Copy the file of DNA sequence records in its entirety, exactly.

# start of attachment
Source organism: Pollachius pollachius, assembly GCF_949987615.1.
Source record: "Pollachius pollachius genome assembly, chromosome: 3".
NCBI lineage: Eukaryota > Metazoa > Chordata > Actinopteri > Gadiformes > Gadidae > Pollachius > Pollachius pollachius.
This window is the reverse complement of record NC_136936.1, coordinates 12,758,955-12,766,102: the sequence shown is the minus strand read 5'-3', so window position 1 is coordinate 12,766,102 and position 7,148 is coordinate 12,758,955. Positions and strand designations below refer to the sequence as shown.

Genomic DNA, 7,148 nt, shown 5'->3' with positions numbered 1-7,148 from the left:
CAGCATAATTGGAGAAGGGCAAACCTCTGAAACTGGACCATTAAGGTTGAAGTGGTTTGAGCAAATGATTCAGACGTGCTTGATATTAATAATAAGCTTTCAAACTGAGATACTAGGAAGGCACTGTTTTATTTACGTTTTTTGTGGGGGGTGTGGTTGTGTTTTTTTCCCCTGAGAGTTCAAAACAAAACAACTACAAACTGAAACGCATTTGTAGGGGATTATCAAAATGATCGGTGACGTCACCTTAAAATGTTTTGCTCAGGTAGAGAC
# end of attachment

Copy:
Source organism: Pollachius pollachius, assembly GCF_949987615.1.
Source record: "Pollachius pollachius genome assembly, chromosome: 3".
NCBI lineage: Eukaryota > Metazoa > Chordata > Actinopteri > Gadiformes > Gadidae > Pollachius > Pollachius pollachius.
This window is the reverse complement of record NC_136936.1, coordinates 12,758,955-12,766,102: the sequence shown is the minus strand read 5'-3', so window position 1 is coordinate 12,766,102 and position 7,148 is coordinate 12,758,955. Positions and strand designations below refer to the sequence as shown.

Genomic DNA, 7,148 nt, shown 5'->3' with positions numbered 1-7,148 from the left:
CAGCATAATTGGAGAAGGGCAAACCTCTGAAACTGGACCATTAAGGTTGAAGTGGTTTGAGCAAATGATTCAGACGTGCTTGATATTAATAATAAGCTTTCAAACTGAGATACTAGGAAGGCACTGTTTTATTTACGTTTTTTGTGGGGGGTGTGGTTGTGTTTTTTTCCCCTGAGAGTTCAAAACAAAACAACTACAAACTGAAACGCATTTGTAGGGGATTATCAAAATGATCGGTGACGTCACCTTAAAATGTTTTGCTCAGGTAGAGAC